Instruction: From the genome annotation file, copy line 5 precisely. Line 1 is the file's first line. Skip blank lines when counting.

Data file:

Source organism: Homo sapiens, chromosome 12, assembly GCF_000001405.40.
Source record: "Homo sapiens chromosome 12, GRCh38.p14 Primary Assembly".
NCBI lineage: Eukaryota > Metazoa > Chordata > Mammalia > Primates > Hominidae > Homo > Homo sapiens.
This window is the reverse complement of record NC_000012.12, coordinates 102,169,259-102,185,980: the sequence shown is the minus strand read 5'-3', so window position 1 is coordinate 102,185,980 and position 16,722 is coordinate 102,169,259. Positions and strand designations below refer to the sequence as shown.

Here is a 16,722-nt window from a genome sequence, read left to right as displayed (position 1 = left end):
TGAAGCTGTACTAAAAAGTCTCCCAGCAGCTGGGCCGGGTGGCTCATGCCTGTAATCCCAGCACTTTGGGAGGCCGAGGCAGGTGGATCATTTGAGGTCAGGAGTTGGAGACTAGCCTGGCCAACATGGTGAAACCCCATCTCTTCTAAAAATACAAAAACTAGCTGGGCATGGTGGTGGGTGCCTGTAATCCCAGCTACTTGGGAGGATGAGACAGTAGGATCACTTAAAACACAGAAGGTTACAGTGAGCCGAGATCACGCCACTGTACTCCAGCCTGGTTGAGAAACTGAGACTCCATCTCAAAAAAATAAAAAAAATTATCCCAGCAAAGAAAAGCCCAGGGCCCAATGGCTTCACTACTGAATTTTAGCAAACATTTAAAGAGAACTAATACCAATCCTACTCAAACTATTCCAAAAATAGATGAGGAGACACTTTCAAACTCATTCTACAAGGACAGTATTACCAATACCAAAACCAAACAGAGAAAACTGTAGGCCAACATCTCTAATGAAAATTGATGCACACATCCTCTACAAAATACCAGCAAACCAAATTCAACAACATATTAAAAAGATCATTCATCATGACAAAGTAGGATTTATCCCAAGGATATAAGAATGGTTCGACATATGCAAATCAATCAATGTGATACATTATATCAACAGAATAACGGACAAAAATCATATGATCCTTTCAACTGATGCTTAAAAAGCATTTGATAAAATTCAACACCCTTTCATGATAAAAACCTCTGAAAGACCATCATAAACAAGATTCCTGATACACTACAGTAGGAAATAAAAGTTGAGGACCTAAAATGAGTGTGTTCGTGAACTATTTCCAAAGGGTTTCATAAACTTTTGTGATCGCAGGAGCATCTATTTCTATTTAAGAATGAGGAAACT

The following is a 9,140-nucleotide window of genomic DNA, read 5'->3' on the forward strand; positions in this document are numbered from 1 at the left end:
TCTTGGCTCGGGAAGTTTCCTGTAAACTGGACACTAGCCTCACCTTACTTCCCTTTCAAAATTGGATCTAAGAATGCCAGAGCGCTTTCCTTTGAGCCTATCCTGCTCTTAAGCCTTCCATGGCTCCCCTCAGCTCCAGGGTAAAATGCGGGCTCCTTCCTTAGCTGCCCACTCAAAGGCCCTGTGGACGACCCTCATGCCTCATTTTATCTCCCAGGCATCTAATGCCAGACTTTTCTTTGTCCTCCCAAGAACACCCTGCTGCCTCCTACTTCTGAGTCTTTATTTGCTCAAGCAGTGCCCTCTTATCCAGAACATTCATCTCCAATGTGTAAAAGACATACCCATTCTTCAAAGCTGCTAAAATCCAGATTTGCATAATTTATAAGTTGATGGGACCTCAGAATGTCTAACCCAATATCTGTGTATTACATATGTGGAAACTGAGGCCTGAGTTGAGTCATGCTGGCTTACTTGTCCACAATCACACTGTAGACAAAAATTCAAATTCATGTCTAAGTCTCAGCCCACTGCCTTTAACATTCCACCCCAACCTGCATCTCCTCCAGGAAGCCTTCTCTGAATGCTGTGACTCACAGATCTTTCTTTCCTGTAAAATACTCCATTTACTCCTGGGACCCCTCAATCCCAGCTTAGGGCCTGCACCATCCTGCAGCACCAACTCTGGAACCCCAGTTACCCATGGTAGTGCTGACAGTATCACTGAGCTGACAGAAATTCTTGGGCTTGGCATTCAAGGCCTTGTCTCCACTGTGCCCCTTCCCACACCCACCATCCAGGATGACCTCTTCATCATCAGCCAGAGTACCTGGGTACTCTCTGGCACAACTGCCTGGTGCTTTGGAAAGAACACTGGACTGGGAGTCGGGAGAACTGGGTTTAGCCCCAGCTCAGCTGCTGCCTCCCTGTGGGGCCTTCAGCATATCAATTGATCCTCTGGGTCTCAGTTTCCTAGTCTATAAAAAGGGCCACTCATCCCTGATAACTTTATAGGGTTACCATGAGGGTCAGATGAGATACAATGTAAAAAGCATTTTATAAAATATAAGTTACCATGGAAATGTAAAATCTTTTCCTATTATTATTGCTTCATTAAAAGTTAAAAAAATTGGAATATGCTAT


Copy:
Here is a 16,722-nt window from a genome sequence, read left to right as displayed (position 1 = left end):